The Life And Doctrine Of Saint Catherine Of Genoa, Spiritual Dialogue & Treatise On Purgatory

The Life And Doctrine Of Saint Catherine Of Genoa, Spiritual Dialogue & Treatise On Purgatory

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The Life and Doctrine of St. Catherine of Genoa by Unknown.
Saint Catherine of Genoa (Caterina Fieschi Adorno, born Genoa 1447 – 15 September 1510) is an Italian Roman Catholic saint and mystic, admired for her work among the sick and the poor. She was a member of the noble Fieschi family, and spent most of her life and her means serving the sick, especially during the plague which ravaged Genoa in 1497 and 1501. She died in that city in 1510.
In 1551, 41 years after her death, a book about her life and teaching was published, entitled Libro de la vita mirabile et dottrina santa de la Beata Caterinetta de Genoa. This is the source of her “Dialogues on the Soul and the Body” and her “Treatise on Purgatory”, which are often printed separately. Her authorship of these has been denied, and it used to be thought that another mystic, the Augustinian canoness Battistina Vernazza, who lived in a monastery in Genoa from 1510 till her death in 1587 had edited the two works, a suggestion discredited by recent scholarship, which attributes a large part of both works to St Catherine, though they received their final literary form only after her death.
The Life and Doctrine is a biographical sketch of St. Catherine, filled with her thoughts and experiences with God. In this, there are many examples of how we too can reach perfection in our relationship with God. (Introduction by Wikipedia and Ann Boulais).
Genre(s): Christianity – Biographies-Language: English.
Spiritual Dialogue Between the Soul, the Body, Self-Love, the Spirit, Humanity, and the Lord God by Saint Catherine of Genoa (1447 – 1510).
Saint Catherine of Genoa (Caterina Fieschi Adorno, born Genoa 1447 – 15 September 1510) is an Italian Roman Catholic saint and mystic, admired for her work among the sick and the poor. She was a member of the noble Fieschi family, and spent most of her life and her means serving the sick, especially during the plague which ravaged Genoa in 1497 and 1501. She died in that city in 1510.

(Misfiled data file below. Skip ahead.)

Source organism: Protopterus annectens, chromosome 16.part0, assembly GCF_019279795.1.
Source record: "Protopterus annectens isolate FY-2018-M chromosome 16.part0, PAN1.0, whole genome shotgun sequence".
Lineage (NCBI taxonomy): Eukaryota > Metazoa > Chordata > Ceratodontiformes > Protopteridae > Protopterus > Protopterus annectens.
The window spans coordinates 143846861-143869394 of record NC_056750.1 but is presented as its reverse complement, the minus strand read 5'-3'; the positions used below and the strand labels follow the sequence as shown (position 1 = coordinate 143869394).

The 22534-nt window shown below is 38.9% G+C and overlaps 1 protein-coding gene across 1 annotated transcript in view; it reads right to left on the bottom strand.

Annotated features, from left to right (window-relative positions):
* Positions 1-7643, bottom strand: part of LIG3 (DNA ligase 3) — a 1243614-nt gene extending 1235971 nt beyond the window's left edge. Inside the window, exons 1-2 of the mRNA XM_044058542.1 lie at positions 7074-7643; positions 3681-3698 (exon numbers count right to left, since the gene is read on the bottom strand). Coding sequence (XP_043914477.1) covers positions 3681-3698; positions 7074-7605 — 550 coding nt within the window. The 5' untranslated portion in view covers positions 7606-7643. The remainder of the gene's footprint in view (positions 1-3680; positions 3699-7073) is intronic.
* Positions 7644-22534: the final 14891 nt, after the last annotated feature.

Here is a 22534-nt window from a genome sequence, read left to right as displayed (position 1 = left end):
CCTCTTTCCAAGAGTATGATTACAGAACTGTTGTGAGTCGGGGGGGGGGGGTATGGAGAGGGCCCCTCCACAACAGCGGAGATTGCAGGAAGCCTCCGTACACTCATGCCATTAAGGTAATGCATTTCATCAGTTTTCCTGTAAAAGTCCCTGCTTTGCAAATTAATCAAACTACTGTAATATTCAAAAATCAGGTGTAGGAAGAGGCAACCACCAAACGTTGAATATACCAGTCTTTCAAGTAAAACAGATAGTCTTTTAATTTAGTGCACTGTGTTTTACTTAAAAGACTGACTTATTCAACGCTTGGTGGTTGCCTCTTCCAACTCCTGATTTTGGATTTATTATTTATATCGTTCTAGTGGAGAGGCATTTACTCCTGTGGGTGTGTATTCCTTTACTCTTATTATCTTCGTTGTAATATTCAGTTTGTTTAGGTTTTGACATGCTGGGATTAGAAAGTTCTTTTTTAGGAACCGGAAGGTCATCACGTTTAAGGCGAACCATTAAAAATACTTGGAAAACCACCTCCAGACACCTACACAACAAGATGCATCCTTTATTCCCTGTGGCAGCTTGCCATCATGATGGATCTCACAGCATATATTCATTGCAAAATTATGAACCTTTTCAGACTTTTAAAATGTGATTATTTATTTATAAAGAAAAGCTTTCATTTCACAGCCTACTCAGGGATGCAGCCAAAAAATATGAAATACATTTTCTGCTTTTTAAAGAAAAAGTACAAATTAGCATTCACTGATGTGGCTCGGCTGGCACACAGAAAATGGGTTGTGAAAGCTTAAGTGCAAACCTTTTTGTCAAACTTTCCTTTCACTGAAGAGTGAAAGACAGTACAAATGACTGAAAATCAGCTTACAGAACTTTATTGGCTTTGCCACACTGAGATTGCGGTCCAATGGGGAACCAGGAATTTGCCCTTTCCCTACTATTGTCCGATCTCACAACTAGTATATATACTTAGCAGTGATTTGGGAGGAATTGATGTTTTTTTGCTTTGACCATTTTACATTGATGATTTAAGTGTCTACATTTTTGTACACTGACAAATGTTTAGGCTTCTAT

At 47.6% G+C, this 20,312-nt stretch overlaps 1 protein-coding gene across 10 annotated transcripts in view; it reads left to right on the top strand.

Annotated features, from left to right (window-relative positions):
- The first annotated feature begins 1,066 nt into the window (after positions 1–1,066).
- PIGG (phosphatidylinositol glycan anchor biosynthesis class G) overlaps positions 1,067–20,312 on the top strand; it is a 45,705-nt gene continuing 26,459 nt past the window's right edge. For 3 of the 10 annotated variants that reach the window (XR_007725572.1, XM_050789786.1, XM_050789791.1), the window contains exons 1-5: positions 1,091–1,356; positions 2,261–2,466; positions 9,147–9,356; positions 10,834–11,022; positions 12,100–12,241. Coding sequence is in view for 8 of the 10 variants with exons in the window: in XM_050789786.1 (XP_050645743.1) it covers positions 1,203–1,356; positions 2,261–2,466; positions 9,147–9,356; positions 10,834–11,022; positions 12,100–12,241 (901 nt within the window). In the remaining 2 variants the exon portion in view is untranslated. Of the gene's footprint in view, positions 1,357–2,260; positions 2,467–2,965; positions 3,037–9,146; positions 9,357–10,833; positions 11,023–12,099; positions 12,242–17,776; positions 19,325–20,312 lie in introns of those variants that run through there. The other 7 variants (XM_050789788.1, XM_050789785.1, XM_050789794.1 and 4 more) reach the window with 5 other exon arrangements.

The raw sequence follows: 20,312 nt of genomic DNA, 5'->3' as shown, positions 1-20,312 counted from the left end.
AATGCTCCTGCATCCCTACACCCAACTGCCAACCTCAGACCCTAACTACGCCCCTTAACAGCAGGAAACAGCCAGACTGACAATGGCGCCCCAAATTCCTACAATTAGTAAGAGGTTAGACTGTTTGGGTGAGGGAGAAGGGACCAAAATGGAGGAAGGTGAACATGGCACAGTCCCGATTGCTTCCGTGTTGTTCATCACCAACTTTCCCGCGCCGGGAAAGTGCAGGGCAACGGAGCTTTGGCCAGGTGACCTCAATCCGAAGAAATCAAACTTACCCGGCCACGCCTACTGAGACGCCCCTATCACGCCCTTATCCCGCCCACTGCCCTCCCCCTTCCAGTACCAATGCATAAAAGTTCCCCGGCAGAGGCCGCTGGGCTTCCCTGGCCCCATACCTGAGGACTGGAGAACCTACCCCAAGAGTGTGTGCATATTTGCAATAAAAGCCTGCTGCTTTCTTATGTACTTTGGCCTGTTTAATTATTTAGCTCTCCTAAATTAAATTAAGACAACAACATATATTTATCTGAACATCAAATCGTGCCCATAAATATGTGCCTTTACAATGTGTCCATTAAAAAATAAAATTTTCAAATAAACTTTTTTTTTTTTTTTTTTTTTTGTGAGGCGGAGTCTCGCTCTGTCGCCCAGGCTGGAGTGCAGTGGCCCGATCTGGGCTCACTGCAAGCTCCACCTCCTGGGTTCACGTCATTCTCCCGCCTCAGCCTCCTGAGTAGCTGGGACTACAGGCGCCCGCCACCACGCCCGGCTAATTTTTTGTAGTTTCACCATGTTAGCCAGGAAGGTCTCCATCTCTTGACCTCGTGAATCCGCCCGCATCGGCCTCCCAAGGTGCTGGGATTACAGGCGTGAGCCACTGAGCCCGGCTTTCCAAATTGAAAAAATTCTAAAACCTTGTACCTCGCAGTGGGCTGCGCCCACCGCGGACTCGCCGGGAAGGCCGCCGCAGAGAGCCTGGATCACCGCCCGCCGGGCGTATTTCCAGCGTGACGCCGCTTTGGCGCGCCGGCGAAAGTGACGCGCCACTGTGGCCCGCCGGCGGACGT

In 1551, 41 years after her death, a book about her life and teaching was published, entitled Libro de la vita mirabile et dottrina santa de la Beata Caterinetta de Genoa. This is the source of her “Dialogues on the Soul and the Body” and her “Treatise on Purgatory”, which are often printed separately. Her authorship of these has been denied, and it used to be thought that another mystic, the Augustinian canoness Battistina Vernazza, who lived in a monastery in Genoa from 1510 till her death in 1587 had edited the two works, a suggestion discredited by recent scholarship, which attributes a large part of both works to St Catherine, though they received their final literary form only after her death.
In the first part of the Spiritual Dialogue, St. Catherine relates in what manner she was captivated by worldly allurements, and how, from this state, she was entirely converted to God, and devoted herself to austere works of penance. In the second, she describes the sublime perfection of the spiritual life in which she is engaged. In the third, she discourses of the divine love and of its wonderful effects, and how she has experienced them all in herself. (Summary by Wikipedia and Introduction).
Genre(s): Christianity – Other-Language: English.
Treatise on Purgatory by Saint Catherine of Genoa (1447 – 1510).
Saint Catherine of Genoa (Caterina Fieschi Adorno, born Genoa 1447 – 15 September 1510) is an Italian Roman Catholic saint and mystic, admired for her work among the sick and the poor. She was a member of the noble Fieschi family, and spent most of her life and her means serving the sick, especially during the plague which ravaged Genoa in 1497 and 1501. She died in that city in 1510.
In 1551, 41 years after her death, a book about her life and teaching was published, entitled Libro de la vita mirabile et dottrina santa de la Beata Caterinetta de Genoa. This is the source of her “Dialogues on the Soul and the Body” and her “Treatise on Purgatory”, which are often printed separately. Her authorship of these has been denied, and it used to be thought that another mystic, the Augustinian canoness Battistina Vernazza, who lived in a monastery in Genoa from 1510 till her death in 1587 had edited the two works, a suggestion discredited by recent scholarship, which attributes a large part of both works to St Catherine, though they received their final literary form only after her death.
In the Treatise on Purgatory, St. Catherine wrote about the purpose of Purgatory, the unspeakable pain endured by the souls in Purgatory, and the great hope that souls have while in Purgatory, of seeing and spending eternity with God in Heaven. (Introduction by Wikipedia and Ann Boulais).
Genre(s): Christianity – Other-Language: English.

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